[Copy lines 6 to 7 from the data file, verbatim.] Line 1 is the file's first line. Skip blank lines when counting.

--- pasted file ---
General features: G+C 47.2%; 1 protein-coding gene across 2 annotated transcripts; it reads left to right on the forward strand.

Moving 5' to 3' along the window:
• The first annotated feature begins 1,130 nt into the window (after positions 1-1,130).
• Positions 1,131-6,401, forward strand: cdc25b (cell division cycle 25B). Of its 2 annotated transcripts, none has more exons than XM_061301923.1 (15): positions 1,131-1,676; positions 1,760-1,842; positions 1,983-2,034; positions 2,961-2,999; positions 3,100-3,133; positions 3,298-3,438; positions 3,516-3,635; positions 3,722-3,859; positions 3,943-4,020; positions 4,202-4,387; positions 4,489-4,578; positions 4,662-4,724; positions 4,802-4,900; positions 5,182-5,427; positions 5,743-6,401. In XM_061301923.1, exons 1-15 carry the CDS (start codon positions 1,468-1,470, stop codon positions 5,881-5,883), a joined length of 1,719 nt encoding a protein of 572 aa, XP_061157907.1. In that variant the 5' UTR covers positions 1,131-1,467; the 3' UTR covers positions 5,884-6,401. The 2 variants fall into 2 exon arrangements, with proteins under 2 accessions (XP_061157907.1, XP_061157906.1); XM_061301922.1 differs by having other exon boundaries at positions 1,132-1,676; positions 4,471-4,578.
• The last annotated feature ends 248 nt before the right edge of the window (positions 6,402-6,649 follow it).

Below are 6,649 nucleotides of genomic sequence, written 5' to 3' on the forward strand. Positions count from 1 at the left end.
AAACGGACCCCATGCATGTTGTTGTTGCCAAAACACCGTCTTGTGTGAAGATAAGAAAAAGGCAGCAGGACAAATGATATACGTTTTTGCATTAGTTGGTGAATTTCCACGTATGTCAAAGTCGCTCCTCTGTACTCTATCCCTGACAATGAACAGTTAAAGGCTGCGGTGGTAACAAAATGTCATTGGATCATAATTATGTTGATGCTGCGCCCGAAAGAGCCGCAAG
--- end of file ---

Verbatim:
Below are 6,649 nucleotides of genomic sequence, written 5' to 3' on the forward strand. Positions count from 1 at the left end.
AAACGGACCCCATGCATGTTGTTGTTGCCAAAACACCGTCTTGTGTGAAGATAAGAAAAAGGCAGCAGGACAAATGATATACGTTTTTGCATTAGTTGGTGAATTTCCACGTATGTCAAAGTCGCTCCTCTGTACTCTATCCCTGACAATGAACAGTTAAAGGCTGCGGTGGTAACAAAATGTCATTGGATCATAATTATGTTGATGCTGCGCCCGAAAGAGCCGCAAG